Artificial intelligence is being enlisted in the fight against invasive plants, as experts try to design a system that makes problem species easier to track.
Scientists from the UK Centre for Ecology and Hydrology (UKCEH) and Birmingham based company Keen AI are developing a new AI system to quickly survey areas such as roadsides for invasive species of plant.
Plants such as Japanese knotweed can cause damage in the UK, but finding and tracking their spread can be expensive and time-consuming, the experts said.
The new scheme will use a high speed camera on top of a vehicle to survey up to 120 miles of roadside vegetation a day.
The images will be tagged with their GPS location and uploaded onto an online platform, where UKCEH ecologists will identify the plants in the photographs.
Then the team aims to teach the AI how to correctly identify invasive species such as Japanese knotweed, rhododendrons, Himalayan balsam and cherry laurel.
They will also teach the system to spot ash trees, which are native to the UK but at risk of a devastating disease, ash dieback.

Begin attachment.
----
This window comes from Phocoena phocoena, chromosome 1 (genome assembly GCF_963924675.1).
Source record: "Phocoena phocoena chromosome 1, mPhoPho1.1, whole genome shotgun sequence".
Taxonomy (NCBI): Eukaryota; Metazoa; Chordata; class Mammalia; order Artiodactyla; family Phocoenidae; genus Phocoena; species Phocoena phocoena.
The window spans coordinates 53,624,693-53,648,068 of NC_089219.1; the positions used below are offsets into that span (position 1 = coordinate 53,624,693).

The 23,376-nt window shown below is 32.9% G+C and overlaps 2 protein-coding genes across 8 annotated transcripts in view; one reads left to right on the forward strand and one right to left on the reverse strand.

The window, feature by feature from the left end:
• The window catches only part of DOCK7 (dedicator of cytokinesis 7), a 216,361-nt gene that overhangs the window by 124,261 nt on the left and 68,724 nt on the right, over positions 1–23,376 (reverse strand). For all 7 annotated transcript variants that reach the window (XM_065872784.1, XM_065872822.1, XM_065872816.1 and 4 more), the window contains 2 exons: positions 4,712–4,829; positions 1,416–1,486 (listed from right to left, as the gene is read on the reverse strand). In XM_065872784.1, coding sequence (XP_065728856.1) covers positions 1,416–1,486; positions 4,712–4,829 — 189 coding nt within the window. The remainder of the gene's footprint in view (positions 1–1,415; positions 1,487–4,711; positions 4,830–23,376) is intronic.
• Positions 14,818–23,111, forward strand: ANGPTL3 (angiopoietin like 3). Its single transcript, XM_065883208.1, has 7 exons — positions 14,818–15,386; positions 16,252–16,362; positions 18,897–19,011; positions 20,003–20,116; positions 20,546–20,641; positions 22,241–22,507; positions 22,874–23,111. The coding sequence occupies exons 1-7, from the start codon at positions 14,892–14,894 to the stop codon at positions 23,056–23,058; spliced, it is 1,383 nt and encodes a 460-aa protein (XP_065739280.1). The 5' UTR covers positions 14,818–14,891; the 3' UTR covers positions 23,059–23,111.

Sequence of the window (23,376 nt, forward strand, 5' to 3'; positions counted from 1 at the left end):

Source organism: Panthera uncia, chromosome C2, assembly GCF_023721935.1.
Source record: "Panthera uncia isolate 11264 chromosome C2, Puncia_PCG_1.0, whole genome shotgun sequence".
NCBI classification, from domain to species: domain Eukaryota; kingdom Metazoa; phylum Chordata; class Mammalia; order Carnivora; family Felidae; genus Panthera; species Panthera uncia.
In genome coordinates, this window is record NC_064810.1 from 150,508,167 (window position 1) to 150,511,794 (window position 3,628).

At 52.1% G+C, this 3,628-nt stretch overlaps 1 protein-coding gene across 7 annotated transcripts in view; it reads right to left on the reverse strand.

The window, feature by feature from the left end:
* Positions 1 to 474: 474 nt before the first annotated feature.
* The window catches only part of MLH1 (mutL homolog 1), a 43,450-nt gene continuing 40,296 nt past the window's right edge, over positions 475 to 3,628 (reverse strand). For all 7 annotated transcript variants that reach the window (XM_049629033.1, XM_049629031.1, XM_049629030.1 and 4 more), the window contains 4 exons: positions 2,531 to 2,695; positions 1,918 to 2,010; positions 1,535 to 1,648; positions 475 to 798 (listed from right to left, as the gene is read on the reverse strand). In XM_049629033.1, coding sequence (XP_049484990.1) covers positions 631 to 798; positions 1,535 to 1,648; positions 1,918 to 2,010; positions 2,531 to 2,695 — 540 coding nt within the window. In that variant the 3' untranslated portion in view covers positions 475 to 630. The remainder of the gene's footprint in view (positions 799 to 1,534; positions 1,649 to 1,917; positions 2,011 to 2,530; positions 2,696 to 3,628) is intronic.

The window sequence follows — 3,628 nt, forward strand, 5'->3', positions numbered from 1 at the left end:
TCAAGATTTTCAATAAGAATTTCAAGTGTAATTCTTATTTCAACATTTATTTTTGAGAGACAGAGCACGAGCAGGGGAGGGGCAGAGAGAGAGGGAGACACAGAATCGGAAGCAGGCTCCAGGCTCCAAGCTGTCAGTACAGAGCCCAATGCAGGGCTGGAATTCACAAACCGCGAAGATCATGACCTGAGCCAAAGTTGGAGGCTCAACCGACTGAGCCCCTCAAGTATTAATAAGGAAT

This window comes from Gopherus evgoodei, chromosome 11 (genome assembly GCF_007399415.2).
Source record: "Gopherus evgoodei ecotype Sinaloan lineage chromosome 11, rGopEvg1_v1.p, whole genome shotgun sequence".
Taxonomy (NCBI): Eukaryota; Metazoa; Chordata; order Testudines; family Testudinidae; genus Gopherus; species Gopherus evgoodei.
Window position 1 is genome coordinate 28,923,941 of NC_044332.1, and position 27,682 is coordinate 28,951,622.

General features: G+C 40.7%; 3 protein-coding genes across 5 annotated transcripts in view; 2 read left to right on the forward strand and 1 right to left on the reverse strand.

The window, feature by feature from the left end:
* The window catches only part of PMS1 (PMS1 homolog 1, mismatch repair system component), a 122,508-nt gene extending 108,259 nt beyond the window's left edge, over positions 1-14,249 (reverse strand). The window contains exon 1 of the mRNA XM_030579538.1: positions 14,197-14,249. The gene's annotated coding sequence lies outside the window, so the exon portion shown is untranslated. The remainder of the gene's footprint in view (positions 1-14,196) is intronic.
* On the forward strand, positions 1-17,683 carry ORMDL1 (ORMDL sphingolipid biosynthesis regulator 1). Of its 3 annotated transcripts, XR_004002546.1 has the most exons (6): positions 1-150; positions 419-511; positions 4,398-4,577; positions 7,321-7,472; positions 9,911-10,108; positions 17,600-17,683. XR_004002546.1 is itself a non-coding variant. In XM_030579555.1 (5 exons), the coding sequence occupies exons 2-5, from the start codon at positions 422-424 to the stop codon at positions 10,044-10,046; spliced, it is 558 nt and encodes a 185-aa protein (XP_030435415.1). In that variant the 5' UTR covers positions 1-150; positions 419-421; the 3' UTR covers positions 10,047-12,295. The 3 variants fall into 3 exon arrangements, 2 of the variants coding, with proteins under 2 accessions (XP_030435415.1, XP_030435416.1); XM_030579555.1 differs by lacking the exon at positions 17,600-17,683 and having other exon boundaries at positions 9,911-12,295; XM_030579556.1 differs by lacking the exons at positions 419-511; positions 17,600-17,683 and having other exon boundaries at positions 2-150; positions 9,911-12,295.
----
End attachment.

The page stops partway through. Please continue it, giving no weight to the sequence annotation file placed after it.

It is hoped that once it has learned to identify certain species, the AI – which can rapidly analyse large numbers of images – will make surveying for invasive and potentially-damaging plants quicker and cost-effective.
A 10-month pilot project, funded by Government innovation agency Innovate UK, will survey roads in north Wales and Birmingham, the team said.
Dr Tom August, from UKCEH, said: “There’s a huge opportunity for AI to help us learn more about the natural world; we’re interested to see if we can develop a cost-effective, rapid way to identify invasive plant species in the UK.
“Invasive plant species tend to grow in corridors, which is why we’re focused on roadside surveys.
“If the pilot is successful, this could be scaled up in other countries, or for other species of plants, trees or even insects and animals.”
If we are successful, we’ll be able to survey the entire UK very cost-effectively
Amjad Karim, founder of Keen-AI, said: “Using AI to rapidly analyse vast amounts of images will mean safety and cost benefits to highways agencies, landowners and decision-makers.
“Currently this work requires temporary closure of roads to ensure the safety of surveyors.”
He said he believed the system would “significantly reduce” the cost of ecological surveys, and allow them to take place at a scale that is currently not possible.
“If we are successful, we’ll be able to survey the entire UK very cost-effectively, giving a much better understanding of the extent of invasive species,” he said.